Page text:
I’m just saying – no need for any alarm though – but I started with Spring Song (track 5) and was troubled by the pitch – slightly flat? – something intensified by a quick check through the rest of the disc, which offered no such qualms. However, confronting my doubts, I am now hopeful of being totally wrong. What is not questionable is that Spring Song is a rapturous hymn to Nature (if, it seems, concerning “The Sadness of Spring”), realised gloriously here, intensifying to the season’s verdant arrival, bells pealing. It makes a nice foil to the music Sibelius wrote for Procopé’s play Belshazzar’s Feast, a score of exotic harmonies and colouring that paints pictures without the need for stage action. From ‘Oriental Procession’ to ‘Khadra’s Dance’, this is music that enchants, the two middle movements most off all, ‘Solitude’ and ‘Nocturne’, respectively fragile and dreamy, all realised here with dedication and sensitivity as well as through distinguished solos, all relevant players credited.
As for the main event, the Lemminkäinen Legends (the latter titular word preferable to the now-usual Suite, which Chandos chooses), I have heard Sakari Oramo conduct this vivid four-part opus at least twice (March 2017, BBCSO, Barbican Centre; and October 2018, a Berliner Philharmoniker webcast) and on both occasions he has opted for a second-placed ‘Swan of Tuonela’. Fair enough, as this seems to represent Sibelius’s ultimate order of music revised three times, finally as late as 1939; yet, to my mind, ‘Swan’ is better placed third, where it is used to be when I was discovering this music (so long ago!), and also having the two longer sections riposted by the shorter ones makes greater sense ... so the surprise, and a gratifying one, is that Oramo has changed his mind, at least for this recording, and (based on the published score) does the order of I, III, II, IV.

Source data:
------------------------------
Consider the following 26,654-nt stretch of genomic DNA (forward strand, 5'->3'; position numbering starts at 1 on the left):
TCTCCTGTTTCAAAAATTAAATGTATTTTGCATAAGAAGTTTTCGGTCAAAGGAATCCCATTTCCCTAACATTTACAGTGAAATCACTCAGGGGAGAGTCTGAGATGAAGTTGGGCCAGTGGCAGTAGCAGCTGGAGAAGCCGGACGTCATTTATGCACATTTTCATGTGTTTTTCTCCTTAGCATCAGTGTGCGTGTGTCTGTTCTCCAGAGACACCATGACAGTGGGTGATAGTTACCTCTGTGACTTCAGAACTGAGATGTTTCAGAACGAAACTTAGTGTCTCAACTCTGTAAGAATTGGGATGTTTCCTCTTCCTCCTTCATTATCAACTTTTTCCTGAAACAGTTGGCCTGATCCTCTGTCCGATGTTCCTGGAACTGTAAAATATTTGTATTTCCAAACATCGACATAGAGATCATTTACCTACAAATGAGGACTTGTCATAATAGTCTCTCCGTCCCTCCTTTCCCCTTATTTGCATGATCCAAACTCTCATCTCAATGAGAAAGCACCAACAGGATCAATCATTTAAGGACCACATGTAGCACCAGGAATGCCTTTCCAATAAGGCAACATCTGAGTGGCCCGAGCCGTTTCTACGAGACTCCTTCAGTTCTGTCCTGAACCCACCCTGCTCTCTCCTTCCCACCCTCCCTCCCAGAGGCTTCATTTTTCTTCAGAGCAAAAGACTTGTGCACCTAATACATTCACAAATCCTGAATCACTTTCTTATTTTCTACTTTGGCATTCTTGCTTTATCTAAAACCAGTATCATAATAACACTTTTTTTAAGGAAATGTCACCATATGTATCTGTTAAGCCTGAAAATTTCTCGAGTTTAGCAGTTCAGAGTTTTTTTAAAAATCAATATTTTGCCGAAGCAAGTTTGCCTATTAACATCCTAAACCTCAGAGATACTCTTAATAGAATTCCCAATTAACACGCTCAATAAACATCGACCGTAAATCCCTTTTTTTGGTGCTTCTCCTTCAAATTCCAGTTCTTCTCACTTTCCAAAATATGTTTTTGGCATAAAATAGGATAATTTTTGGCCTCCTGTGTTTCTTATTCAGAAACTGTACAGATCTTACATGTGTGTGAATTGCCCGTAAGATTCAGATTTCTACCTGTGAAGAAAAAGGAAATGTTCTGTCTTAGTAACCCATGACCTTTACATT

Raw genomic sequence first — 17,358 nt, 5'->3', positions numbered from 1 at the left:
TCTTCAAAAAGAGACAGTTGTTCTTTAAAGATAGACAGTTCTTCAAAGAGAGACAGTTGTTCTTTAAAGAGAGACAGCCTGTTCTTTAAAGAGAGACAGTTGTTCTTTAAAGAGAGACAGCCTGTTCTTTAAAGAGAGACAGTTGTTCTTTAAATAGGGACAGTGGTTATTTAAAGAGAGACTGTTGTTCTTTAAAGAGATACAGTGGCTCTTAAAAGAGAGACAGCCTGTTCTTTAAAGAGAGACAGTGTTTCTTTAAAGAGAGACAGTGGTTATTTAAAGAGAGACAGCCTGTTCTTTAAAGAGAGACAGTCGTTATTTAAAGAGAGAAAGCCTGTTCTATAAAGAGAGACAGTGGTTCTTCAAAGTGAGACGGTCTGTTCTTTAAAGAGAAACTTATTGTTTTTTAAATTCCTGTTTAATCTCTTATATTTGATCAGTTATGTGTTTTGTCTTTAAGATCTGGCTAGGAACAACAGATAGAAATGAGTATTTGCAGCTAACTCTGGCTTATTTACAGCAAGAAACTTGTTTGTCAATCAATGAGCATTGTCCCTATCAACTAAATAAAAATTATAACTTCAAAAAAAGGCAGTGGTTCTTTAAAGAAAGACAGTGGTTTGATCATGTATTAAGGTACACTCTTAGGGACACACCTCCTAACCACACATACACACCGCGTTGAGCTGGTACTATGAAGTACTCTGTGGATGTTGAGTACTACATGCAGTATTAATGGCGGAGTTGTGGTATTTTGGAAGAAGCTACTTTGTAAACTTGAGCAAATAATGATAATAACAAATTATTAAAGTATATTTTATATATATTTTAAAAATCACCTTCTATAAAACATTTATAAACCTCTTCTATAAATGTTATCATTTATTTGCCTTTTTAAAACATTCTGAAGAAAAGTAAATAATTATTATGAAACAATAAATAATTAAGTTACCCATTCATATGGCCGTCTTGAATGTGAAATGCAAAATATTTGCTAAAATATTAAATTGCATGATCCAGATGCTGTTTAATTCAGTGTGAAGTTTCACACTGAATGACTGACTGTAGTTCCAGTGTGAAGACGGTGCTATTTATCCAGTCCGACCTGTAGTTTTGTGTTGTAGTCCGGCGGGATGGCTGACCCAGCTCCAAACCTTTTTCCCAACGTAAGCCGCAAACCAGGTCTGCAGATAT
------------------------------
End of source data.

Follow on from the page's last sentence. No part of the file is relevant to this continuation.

It’s a terrific performance, too, in no fear of any previous recorded traversal, including by numerous Scandinavian colleagues and not forgetting Colin Davis, Eugene Ormandy and Horst Stein. Thus, from Oramo, ‘Lemminkäinen and the Maidens of Saari’ is given a pliable outing, from languishing to impetuous, always scenic, becoming ardent, a story to be told – gripping music-music (and the recorded sound is as sumptuous as it is detailed, whether piccolo skirls, triangle tinkles or bass-drum rolls), enough that it is then inevitable that we arrive at ‘Lemminkäinen in Tuonela’, a windswept desolate place, baleful, eerie, edgy – always dramatic – these performers ignoring any safety requirements the producer’s ‘red light’ might engender.
Now, only now, do we need some respite, even if this Swan’s song, solitarily sounded from black waters, is funereally tinged, however eloquent Alison Teale’s cor anglais solo is, so too those from a trio of string principals. There must be a way out of this, and ‘Lemminkäinen’s Return’ signals the escape, an athletic and accumulating account (subtle too) beefed-up by stealthy and sonorous brass-playing, perky woodwinds and nimble strings. I hate to be a cliché-monger, but this is an essential release.